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Is there a time limit on which a court system can arraign you?

Lansing, MI |

I was arrested for a misdimeanor. I was taken to the police station, fingerprinted, photographed, charged a bond (which I paid myself), appointed a date for a court appearance, and released. I went to court on my set date which was four days after the arrest, and was told to come back because I was not in the system yet. It has now been two months since my charged, and I have still not been arraigned. Is there a time limit on how long a court system can take on an arraignment?

Attorney Answers 3

Posted

Depending on your State's statute of limitations they will have one or two years in which to bring you into court for arraignment. If you don't hear anything then either the DA is waiting on more evidence (labs) or has not decided whether or not to charge you with what you were arrested for. Sit tight and if you are charged hire an attorney or get a PD if you cannot afford to hire an attorney. If they don't charge you, consider yourself lucky and move on.

The information provided is not intended as legal advice and does not establish an attorney client relationship. If you are in the greater Sacramento area and wish a further consultation please contact me at (916)594-9442.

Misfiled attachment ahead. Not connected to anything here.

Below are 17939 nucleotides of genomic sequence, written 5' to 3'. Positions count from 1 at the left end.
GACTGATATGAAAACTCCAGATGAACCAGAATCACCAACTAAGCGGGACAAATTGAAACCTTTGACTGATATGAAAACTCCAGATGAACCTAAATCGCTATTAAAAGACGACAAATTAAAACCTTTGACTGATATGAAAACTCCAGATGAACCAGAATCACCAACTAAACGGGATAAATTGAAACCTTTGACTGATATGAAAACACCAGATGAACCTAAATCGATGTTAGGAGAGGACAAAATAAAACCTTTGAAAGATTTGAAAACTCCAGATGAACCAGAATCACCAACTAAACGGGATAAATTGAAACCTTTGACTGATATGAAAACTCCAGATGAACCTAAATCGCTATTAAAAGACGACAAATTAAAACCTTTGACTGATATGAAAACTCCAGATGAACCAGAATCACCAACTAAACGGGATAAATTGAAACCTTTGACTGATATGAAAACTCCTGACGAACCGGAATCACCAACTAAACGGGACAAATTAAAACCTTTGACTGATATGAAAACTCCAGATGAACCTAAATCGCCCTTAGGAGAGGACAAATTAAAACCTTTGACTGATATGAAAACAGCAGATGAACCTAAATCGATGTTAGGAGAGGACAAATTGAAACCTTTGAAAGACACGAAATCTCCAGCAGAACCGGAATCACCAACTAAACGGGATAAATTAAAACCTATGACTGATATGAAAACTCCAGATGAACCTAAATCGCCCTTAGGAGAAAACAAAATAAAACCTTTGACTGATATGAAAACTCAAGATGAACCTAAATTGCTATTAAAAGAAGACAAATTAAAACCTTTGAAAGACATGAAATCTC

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2 comments

Asker

Posted

So, bottom line, I really can't do anything for the next year or two but wait for them to charge me?

Sarah Lynn White

Sarah Lynn White

Posted

I just did a quick search....it seems that Michigan has a six year statute of limitations for misdemeanors, but if they charge you that far after I would be shocked and your lawyer could probably win a motion to dismiss at that point. Sorry to be the bearer of bad news.

Posted

On a misdemeanor the statute of limitations is generally 6 years. However, the longer it takes to take your case to trial by the government the better.

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Posted

I agree with Mr. Nichols, the court can still arriagn you at the charges. The court will likely send you a notice to appear for an arriagnment when one is scheduled. If you are concerned, you can always call the clerk of the court to see if an arraignment has been set.

Tara Moody-Nichol is licensed only in the State of Michigan. All answers provided relate only to Michigan law and are made for general information purposes ONLY. They are NOT intended to be legal advice and are NOT intended to create an attorney-client relationship between Ms. Moody-Nichol and any readers or subscribers to avvo.com. Tara Moody-Nichol Attorney at Moody & Nichol, PLLC East Lansing, MI (517) 583-0520

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